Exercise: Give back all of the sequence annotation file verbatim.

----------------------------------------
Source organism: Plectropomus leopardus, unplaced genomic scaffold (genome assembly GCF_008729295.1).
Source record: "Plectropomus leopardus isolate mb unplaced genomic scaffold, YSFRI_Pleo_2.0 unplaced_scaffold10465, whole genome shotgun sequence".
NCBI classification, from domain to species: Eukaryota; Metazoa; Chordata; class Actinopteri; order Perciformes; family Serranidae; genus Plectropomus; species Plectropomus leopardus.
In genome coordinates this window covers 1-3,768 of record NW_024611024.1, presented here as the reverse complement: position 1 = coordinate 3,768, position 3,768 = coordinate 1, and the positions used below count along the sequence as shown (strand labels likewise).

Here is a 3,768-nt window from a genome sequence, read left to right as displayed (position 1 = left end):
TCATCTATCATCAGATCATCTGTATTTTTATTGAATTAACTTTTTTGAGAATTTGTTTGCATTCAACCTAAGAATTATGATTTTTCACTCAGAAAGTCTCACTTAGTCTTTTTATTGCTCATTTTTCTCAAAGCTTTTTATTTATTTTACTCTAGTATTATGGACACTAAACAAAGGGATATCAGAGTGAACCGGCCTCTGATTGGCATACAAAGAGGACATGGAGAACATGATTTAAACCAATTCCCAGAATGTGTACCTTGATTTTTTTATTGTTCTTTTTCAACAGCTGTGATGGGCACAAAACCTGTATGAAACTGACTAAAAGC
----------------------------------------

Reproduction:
Source organism: Plectropomus leopardus, unplaced genomic scaffold (genome assembly GCF_008729295.1).
Source record: "Plectropomus leopardus isolate mb unplaced genomic scaffold, YSFRI_Pleo_2.0 unplaced_scaffold10465, whole genome shotgun sequence".
NCBI classification, from domain to species: Eukaryota; Metazoa; Chordata; class Actinopteri; order Perciformes; family Serranidae; genus Plectropomus; species Plectropomus leopardus.
In genome coordinates this window covers 1-3,768 of record NW_024611024.1, presented here as the reverse complement: position 1 = coordinate 3,768, position 3,768 = coordinate 1, and the positions used below count along the sequence as shown (strand labels likewise).

Here is a 3,768-nt window from a genome sequence, read left to right as displayed (position 1 = left end):
TCATCTATCATCAGATCATCTGTATTTTTATTGAATTAACTTTTTTGAGAATTTGTTTGCATTCAACCTAAGAATTATGATTTTTCACTCAGAAAGTCTCACTTAGTCTTTTTATTGCTCATTTTTCTCAAAGCTTTTTATTTATTTTACTCTAGTATTATGGACACTAAACAAAGGGATATCAGAGTGAACCGGCCTCTGATTGGCATACAAAGAGGACATGGAGAACATGATTTAAACCAATTCCCAGAATGTGTACCTTGATTTTTTTATTGTTCTTTTTCAACAGCTGTGATGGGCACAAAACCTGTATGAAACTGACTAAAAGC